And I know, this is all a personal pity party in many ways.  It’s all tangled, happy sad proud amazed worried:  I am truly deeply tap dancing happy for him as he enters, for  this beckoning call, his ability to recognize it and respond.  And I know that many a mom has said goodbye to her son to go to war across the world, with legitimate fears for his safety. I get that.  Utterly.  I mean, I’m sending by son to Cincinnati, for heaven’s sake. Not Afghanistan.  The irony is not lost on me.  My dork factor and wallowing ability makes duck my head in shame even as I can laugh at the/my stupidity of it all.  I know that my fears for his times of lonely and spiritual struggle are something each of us go through, no matter our circumstances in life. Some of the loneliest times can be IN a marriage.  So, I cannot protect him from any of it.  Nor should I try. And while I want to, I know that I can’t and really, shouldn’t want to because it’s part of the process he, we all, must go through.

But anyhow.  I’m bad at goodbyes.  We are in the countdown weeks now.  And I’m feeling the pressure, brittle, tired, leaky.  I can still savor these days and  hours with him, and I do.  But, another part of me wants to drive him straight up to the Novitiate house right now so I can get him there safely.  It feels like battles are afoot.  Spiritual battles, even.  But that’s a whole ‘nother post and I just heard the few  readers I have click away anyhow, because now they know I”m a nutcase.

But, I  need to say, for any mom going through this too….it’s amazing but it is hard.  And it’s a loaded few weeks ahead.  And I’m a bit brittle and holding tight, carrying myself carefully as I walk through these days so I don’t fall to pieces.  I’m leaking…feels a bit like the little dutch boy……holding back the dam.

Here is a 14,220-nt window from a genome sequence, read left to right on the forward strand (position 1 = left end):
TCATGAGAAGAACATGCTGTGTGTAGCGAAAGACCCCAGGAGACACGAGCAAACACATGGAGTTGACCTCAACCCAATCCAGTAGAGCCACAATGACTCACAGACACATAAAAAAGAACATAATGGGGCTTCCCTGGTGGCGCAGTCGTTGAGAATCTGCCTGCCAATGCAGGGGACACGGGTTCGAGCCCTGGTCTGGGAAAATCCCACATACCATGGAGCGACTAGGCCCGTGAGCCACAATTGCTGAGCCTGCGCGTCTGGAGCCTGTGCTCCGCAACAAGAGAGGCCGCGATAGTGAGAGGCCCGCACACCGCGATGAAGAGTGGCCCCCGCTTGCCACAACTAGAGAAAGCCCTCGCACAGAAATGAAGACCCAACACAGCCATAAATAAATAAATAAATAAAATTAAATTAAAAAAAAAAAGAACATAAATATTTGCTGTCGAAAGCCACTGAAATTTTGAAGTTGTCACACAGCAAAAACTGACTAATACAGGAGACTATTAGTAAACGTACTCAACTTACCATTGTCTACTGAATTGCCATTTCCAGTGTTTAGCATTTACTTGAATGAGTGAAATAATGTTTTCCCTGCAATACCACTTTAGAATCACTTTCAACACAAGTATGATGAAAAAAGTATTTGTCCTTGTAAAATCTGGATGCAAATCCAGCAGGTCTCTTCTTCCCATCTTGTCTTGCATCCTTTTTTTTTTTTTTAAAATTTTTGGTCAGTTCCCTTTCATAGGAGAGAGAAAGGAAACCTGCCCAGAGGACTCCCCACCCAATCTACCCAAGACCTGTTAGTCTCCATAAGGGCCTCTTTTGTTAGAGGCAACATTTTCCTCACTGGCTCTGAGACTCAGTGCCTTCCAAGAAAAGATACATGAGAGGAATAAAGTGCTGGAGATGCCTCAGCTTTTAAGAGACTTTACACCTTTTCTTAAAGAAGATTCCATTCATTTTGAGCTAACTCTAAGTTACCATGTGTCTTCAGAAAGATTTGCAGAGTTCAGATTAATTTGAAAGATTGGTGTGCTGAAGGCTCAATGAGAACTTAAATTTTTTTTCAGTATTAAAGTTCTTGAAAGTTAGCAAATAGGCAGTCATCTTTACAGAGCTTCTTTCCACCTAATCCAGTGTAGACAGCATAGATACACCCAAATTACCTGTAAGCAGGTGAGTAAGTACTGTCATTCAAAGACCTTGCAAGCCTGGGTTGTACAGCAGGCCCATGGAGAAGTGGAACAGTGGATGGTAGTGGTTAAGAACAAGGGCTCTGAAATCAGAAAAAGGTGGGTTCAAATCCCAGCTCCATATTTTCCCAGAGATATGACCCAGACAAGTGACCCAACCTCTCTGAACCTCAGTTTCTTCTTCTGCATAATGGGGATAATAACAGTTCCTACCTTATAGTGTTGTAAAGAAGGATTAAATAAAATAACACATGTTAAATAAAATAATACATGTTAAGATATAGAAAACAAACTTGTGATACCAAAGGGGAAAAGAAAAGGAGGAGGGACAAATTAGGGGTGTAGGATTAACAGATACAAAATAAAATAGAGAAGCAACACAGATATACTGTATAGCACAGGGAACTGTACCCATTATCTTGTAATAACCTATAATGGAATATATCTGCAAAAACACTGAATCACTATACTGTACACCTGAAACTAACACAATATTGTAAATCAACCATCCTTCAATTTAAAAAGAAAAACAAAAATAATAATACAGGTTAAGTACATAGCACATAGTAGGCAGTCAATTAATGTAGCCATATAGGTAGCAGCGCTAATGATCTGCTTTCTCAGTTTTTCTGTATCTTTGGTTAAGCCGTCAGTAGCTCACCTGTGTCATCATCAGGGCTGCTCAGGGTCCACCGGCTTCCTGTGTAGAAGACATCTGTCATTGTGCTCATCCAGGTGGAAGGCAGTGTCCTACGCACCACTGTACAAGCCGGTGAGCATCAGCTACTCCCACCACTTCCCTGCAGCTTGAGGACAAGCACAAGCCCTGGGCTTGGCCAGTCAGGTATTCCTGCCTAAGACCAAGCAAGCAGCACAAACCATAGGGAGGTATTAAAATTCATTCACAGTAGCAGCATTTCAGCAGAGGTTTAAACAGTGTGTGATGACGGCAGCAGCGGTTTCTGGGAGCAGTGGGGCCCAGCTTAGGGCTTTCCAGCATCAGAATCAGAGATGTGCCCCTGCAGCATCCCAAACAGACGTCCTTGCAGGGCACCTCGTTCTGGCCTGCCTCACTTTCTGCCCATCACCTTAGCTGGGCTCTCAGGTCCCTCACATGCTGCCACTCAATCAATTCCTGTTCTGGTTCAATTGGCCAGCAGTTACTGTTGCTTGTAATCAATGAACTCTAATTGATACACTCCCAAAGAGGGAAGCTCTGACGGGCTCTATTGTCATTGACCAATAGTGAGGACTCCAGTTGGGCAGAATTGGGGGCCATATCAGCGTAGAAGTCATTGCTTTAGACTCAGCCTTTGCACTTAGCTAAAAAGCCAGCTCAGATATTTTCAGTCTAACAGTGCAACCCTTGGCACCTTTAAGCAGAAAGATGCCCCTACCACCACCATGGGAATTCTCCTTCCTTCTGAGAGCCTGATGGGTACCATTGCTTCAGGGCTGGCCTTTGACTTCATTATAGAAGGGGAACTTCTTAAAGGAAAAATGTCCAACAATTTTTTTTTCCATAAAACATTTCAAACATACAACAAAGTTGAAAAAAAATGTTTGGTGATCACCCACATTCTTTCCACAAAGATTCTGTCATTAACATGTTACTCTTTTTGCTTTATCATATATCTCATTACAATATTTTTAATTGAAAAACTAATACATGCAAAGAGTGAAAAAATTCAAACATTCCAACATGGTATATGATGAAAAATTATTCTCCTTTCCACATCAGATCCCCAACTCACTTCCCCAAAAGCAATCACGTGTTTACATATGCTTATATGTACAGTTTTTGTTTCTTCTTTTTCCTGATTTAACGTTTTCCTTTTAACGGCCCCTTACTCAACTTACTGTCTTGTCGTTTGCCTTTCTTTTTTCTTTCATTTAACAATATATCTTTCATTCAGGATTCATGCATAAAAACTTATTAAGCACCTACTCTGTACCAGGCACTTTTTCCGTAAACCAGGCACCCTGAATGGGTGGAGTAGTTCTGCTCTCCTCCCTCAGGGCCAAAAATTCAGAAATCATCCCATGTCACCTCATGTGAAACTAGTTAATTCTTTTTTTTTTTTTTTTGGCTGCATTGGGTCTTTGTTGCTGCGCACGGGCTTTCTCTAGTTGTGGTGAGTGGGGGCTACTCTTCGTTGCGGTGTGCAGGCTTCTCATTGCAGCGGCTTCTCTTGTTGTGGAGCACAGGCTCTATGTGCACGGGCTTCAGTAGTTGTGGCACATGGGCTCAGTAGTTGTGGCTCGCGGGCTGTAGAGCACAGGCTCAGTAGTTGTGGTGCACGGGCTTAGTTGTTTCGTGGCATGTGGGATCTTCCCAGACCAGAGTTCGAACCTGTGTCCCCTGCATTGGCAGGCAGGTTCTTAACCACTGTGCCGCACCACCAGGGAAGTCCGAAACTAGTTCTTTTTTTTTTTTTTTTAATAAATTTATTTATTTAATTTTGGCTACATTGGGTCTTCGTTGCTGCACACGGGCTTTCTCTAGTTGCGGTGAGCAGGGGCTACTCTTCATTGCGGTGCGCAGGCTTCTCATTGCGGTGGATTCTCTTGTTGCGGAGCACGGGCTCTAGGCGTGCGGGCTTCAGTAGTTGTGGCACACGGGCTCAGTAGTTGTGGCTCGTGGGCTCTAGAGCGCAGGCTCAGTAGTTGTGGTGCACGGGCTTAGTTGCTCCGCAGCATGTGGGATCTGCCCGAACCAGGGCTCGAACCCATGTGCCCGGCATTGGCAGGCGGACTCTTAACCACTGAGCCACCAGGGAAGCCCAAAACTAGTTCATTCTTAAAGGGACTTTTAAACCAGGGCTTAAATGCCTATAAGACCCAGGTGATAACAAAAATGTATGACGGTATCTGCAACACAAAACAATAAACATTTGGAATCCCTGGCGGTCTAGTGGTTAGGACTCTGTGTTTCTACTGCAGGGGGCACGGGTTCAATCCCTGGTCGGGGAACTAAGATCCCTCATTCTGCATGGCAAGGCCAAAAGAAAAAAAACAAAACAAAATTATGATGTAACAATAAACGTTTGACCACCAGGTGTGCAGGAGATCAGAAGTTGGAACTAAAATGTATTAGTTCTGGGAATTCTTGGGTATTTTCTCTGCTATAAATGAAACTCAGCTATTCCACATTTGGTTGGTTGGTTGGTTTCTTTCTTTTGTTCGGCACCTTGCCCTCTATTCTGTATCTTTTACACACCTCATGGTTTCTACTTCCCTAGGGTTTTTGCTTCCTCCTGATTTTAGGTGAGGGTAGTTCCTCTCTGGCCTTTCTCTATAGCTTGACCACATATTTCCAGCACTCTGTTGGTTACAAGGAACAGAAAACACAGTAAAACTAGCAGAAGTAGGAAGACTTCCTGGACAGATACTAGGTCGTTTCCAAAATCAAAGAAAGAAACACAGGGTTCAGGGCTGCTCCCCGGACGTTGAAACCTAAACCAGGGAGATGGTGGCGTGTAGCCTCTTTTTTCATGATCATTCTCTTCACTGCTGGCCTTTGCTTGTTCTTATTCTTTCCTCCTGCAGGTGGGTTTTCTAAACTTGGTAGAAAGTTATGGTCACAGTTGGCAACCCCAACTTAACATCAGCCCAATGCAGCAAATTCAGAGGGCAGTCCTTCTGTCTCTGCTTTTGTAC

>California Dreaming

>

Is it a dream? Nope, we made it!

We are happily ensconsed in my big sister’s lovely home, my favorite guest room in the world (kids spread out all over). Our flight was late, Little Man had a hard time, he can’t sleep on planes either (like his mom) and got mega fussy. I ‘baby wrestled’ with a very wired Gabriel for about half the flight, then he threw up on me and felt good enough to fall asleep. The little girls both fell asleep I think before we were off the tarmac and slept until landing. And a 5 hour flight feels like a walk in the park compared to 17. So altogether a successful night, capped by late late night In N Out burgers (to the utter joy of my teen boys).

We are so happy to be here, it is so beautiful. They say it’s scorching here, but it’s not compared to home so we are delighted! My sister has taken all my girls and Little Man to her office and then shopping, clearly wanting to earn time off purgatory! (that’s a Catholic joke, sorry). I will meet her for lunch and earn some MORE time there for me (sorry, again, I can’t help it).

Otherwise I am hoping to meet with a dear old friend or two and just relish being here and being surrounded by my sister and nephews and bro in law. Life is good, we just don’t see each other nearly enough. In a few days, we hit the beach!